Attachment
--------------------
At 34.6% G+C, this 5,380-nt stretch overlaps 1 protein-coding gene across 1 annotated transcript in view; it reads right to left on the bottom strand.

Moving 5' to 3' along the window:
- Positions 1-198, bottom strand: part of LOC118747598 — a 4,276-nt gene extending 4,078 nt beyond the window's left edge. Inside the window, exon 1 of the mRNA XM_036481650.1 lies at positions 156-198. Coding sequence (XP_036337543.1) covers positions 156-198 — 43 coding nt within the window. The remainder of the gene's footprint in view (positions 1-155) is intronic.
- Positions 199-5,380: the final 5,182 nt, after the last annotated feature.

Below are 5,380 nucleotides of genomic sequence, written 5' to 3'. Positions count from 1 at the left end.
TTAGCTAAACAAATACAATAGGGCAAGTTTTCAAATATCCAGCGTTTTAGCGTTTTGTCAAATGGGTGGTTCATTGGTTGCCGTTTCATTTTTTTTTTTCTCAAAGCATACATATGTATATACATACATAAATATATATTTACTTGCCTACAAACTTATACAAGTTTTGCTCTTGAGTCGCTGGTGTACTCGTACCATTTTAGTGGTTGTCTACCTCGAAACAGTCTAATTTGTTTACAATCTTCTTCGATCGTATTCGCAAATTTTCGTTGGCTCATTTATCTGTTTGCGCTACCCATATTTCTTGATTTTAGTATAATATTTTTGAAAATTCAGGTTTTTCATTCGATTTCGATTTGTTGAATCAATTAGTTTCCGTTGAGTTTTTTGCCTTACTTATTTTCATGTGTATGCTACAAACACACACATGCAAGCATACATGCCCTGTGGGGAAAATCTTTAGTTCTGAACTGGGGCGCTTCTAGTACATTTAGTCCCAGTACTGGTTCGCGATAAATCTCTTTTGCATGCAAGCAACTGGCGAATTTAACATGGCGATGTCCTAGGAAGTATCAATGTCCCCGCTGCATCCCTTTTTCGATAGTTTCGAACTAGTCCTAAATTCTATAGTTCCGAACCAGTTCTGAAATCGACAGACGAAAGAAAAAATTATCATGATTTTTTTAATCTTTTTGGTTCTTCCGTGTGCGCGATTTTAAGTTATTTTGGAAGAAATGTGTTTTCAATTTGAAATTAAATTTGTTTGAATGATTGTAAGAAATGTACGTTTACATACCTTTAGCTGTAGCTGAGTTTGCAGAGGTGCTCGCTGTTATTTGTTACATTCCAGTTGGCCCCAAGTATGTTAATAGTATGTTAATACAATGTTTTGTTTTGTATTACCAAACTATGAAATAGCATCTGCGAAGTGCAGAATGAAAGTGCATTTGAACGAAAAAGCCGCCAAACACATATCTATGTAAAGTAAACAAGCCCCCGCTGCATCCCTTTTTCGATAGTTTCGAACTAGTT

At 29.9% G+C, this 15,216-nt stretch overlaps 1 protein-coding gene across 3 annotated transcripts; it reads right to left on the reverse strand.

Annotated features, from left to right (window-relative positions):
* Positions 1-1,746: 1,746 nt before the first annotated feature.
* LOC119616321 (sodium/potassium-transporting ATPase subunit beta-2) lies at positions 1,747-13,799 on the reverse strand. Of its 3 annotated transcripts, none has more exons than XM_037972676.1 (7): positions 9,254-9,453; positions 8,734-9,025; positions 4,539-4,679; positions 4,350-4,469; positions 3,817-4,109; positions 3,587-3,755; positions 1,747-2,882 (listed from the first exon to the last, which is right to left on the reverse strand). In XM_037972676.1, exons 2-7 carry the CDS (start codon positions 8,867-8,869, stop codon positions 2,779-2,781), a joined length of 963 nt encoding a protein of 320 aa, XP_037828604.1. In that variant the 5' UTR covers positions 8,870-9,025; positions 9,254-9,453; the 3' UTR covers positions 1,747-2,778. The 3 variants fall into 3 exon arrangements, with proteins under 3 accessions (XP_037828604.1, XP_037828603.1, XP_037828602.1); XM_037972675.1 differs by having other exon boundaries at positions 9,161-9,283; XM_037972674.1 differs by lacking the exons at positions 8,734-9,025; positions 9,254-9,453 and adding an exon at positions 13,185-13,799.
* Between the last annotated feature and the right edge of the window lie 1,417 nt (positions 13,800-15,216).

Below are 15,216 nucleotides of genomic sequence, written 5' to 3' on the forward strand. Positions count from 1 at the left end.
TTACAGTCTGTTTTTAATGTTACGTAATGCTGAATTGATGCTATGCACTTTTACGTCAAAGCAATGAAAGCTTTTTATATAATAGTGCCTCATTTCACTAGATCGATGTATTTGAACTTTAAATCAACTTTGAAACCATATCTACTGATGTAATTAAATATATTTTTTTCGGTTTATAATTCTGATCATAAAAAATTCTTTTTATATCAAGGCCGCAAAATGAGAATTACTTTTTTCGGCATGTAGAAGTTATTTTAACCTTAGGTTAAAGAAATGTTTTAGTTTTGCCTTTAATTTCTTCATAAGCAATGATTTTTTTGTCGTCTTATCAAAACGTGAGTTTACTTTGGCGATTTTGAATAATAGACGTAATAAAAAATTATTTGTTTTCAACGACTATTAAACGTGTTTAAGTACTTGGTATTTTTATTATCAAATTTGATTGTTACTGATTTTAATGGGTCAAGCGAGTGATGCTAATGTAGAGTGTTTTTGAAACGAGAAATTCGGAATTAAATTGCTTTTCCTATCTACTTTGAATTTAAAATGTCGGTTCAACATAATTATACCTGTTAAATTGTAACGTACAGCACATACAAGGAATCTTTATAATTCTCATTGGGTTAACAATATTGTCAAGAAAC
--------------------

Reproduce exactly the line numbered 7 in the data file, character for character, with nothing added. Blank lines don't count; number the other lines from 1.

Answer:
At 29.9% G+C, this 15,216-nt stretch overlaps 1 protein-coding gene across 3 annotated transcripts; it reads right to left on the reverse strand.